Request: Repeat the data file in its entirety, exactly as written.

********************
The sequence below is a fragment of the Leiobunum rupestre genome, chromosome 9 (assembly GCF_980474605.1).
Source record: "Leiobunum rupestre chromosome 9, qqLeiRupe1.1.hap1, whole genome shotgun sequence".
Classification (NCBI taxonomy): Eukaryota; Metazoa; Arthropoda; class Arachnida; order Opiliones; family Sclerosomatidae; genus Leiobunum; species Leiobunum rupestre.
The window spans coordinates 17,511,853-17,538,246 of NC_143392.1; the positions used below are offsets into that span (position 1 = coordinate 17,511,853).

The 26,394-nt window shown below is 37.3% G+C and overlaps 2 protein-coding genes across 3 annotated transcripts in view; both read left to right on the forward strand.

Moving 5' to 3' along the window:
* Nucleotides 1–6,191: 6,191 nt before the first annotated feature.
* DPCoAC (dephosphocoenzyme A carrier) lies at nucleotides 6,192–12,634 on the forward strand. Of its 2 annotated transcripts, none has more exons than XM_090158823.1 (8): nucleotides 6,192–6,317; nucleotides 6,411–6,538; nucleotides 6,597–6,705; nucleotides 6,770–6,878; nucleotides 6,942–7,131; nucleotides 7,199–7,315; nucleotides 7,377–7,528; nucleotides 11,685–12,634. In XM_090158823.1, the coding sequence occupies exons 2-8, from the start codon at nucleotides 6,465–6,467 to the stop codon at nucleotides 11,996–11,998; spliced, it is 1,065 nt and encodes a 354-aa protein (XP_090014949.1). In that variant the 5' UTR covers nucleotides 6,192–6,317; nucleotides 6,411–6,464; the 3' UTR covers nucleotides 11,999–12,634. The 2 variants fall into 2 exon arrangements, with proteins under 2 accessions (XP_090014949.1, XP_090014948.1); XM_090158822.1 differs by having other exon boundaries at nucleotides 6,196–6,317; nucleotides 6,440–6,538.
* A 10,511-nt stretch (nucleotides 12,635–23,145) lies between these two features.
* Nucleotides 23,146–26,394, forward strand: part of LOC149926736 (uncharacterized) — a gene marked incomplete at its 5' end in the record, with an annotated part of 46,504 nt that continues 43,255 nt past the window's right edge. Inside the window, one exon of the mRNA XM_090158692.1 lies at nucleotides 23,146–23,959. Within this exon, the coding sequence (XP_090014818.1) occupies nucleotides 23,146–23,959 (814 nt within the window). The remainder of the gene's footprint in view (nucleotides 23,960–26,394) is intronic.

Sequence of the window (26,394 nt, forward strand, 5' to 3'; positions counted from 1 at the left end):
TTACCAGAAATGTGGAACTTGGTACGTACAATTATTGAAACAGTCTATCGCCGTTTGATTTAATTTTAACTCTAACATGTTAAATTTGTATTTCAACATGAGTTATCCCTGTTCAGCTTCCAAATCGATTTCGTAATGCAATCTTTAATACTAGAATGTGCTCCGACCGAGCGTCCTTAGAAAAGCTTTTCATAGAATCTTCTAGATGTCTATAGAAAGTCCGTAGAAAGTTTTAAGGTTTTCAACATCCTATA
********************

The sequence below is a fragment of the Leiobunum rupestre genome, chromosome 9 (assembly GCF_980474605.1).
Source record: "Leiobunum rupestre chromosome 9, qqLeiRupe1.1.hap1, whole genome shotgun sequence".
Classification (NCBI taxonomy): Eukaryota; Metazoa; Arthropoda; class Arachnida; order Opiliones; family Sclerosomatidae; genus Leiobunum; species Leiobunum rupestre.
The window spans coordinates 17,511,853-17,538,246 of NC_143392.1; the positions used below are offsets into that span (position 1 = coordinate 17,511,853).

The 26,394-nt window shown below is 37.3% G+C and overlaps 2 protein-coding genes across 3 annotated transcripts in view; both read left to right on the forward strand.

Moving 5' to 3' along the window:
* Nucleotides 1–6,191: 6,191 nt before the first annotated feature.
* DPCoAC (dephosphocoenzyme A carrier) lies at nucleotides 6,192–12,634 on the forward strand. Of its 2 annotated transcripts, none has more exons than XM_090158823.1 (8): nucleotides 6,192–6,317; nucleotides 6,411–6,538; nucleotides 6,597–6,705; nucleotides 6,770–6,878; nucleotides 6,942–7,131; nucleotides 7,199–7,315; nucleotides 7,377–7,528; nucleotides 11,685–12,634. In XM_090158823.1, the coding sequence occupies exons 2-8, from the start codon at nucleotides 6,465–6,467 to the stop codon at nucleotides 11,996–11,998; spliced, it is 1,065 nt and encodes a 354-aa protein (XP_090014949.1). In that variant the 5' UTR covers nucleotides 6,192–6,317; nucleotides 6,411–6,464; the 3' UTR covers nucleotides 11,999–12,634. The 2 variants fall into 2 exon arrangements, with proteins under 2 accessions (XP_090014949.1, XP_090014948.1); XM_090158822.1 differs by having other exon boundaries at nucleotides 6,196–6,317; nucleotides 6,440–6,538.
* A 10,511-nt stretch (nucleotides 12,635–23,145) lies between these two features.
* Nucleotides 23,146–26,394, forward strand: part of LOC149926736 (uncharacterized) — a gene marked incomplete at its 5' end in the record, with an annotated part of 46,504 nt that continues 43,255 nt past the window's right edge. Inside the window, one exon of the mRNA XM_090158692.1 lies at nucleotides 23,146–23,959. Within this exon, the coding sequence (XP_090014818.1) occupies nucleotides 23,146–23,959 (814 nt within the window). The remainder of the gene's footprint in view (nucleotides 23,960–26,394) is intronic.

Sequence of the window (26,394 nt, forward strand, 5' to 3'; positions counted from 1 at the left end):
TTACCAGAAATGTGGAACTTGGTACGTACAATTATTGAAACAGTCTATCGCCGTTTGATTTAATTTTAACTCTAACATGTTAAATTTGTATTTCAACATGAGTTATCCCTGTTCAGCTTCCAAATCGATTTCGTAATGCAATCTTTAATACTAGAATGTGCTCCGACCGAGCGTCCTTAGAAAAGCTTTTCATAGAATCTTCTAGATGTCTATAGAAAGTCCGTAGAAAGTTTTAAGGTTTTCAACATCCTATA